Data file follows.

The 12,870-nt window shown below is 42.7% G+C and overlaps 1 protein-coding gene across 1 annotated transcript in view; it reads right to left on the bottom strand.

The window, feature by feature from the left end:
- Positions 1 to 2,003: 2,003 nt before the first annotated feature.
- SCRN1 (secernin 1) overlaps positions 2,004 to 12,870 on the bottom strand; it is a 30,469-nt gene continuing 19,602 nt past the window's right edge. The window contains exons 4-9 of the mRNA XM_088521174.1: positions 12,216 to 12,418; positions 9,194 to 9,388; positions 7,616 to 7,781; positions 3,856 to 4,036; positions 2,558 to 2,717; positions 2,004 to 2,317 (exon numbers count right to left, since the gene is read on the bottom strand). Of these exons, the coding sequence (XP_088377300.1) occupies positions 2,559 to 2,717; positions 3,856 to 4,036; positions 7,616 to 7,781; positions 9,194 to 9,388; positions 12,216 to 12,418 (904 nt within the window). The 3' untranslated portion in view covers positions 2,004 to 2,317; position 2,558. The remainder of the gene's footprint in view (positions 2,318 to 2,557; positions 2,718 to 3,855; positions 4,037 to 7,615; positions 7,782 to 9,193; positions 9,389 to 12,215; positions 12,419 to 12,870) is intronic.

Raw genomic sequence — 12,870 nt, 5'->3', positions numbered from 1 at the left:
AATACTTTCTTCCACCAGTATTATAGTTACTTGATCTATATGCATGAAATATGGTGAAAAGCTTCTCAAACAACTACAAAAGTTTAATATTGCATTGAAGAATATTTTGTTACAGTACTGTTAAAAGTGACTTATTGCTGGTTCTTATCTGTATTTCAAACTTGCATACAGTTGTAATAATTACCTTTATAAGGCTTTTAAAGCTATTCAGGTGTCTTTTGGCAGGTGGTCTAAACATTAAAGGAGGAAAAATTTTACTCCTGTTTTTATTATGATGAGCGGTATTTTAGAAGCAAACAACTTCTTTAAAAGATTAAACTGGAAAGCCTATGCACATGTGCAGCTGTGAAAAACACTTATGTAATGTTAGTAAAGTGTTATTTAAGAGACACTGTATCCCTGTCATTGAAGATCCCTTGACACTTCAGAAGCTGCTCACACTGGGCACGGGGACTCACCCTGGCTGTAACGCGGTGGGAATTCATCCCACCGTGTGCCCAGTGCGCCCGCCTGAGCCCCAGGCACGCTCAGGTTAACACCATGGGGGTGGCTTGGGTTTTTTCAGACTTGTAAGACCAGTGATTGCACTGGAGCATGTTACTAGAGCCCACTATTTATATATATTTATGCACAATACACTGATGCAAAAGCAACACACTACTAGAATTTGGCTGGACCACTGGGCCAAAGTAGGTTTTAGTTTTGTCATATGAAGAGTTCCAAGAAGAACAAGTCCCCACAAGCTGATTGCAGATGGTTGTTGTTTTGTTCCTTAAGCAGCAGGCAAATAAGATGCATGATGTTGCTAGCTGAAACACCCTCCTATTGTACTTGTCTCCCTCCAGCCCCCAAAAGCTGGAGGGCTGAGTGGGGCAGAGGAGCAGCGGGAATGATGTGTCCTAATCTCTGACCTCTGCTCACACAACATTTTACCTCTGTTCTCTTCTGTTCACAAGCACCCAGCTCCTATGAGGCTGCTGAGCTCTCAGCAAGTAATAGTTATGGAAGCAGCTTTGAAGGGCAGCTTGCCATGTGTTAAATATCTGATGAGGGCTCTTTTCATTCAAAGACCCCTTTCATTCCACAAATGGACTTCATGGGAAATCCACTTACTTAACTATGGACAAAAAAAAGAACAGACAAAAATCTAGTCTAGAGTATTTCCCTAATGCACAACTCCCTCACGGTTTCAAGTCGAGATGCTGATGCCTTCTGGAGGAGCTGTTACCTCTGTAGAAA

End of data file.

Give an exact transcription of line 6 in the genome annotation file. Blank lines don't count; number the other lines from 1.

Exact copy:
AATACTTTCTTCCACCAGTATTATAGTTACTTGATCTATATGCATGAAATATGGTGAAAAGCTTCTCAAACAACTACAAAAGTTTAATATTGCATTGAAGAATATTTTGTTACAGTACTGTTAAAAGTGACTTATTGCTGGTTCTTATCTGTATTTCAAACTTGCATACAGTTGTAATAATTACCTTTATAAGGCTTTTAAAGCTATTCAGGTGTCTTTTGGCAGGTGGTCTAAACATTAAAGGAGGAAAAATTTTACTCCTGTTTTTATTATGATGAGCGGTATTTTAGAAGCAAACAACTTCTTTAAAAGATTAAACTGGAAAGCCTATGCACATGTGCAGCTGTGAAAAACACTTATGTAATGTTAGTAAAGTGTTATTTAAGAGACACTGTATCCCTGTCATTGAAGATCCCTTGACACTTCAGAAGCTGCTCACACTGGGCACGGGGACTCACCCTGGCTGTAACGCGGTGGGAATTCATCCCACCGTGTGCCCAGTGCGCCCGCCTGAGCCCCAGGCACGCTCAGGTTAACACCATGGGGGTGGCTTGGGTTTTTTCAGACTTGTAAGACCAGTGATTGCACTGGAGCATGTTACTAGAGCCCACTATTTATATATATTTATGCACAATACACTGATGCAAAAGCAACACACTACTAGAATTTGGCTGGACCACTGGGCCAAAGTAGGTTTTAGTTTTGTCATATGAAGAGTTCCAAGAAGAACAAGTCCCCACAAGCTGATTGCAGATGGTTGTTGTTTTGTTCCTTAAGCAGCAGGCAAATAAGATGCATGATGTTGCTAGCTGAAACACCCTCCTATTGTACTTGTCTCCCTCCAGCCCCCAAAAGCTGGAGGGCTGAGTGGGGCAGAGGAGCAGCGGGAATGATGTGTCCTAATCTCTGACCTCTGCTCACACAACATTTTACCTCTGTTCTCTTCTGTTCACAAGCACCCAGCTCCTATGAGGCTGCTGAGCTCTCAGCAAGTAATAGTTATGGAAGCAGCTTTGAAGGGCAGCTTGCCATGTGTTAAATATCTGATGAGGGCTCTTTTCATTCAAAGACCCCTTTCATTCCACAAATGGACTTCATGGGAAATCCACTTACTTAACTATGGACAAAAAAAAGAACAGACAAAAATCTAGTCTAGAGTATTTCCCTAATGCACAACTCCCTCACGGTTTCAAGTCGAGATGCTGATGCCTTCTGGAGGAGCTGTTACCTCTGTAGAAA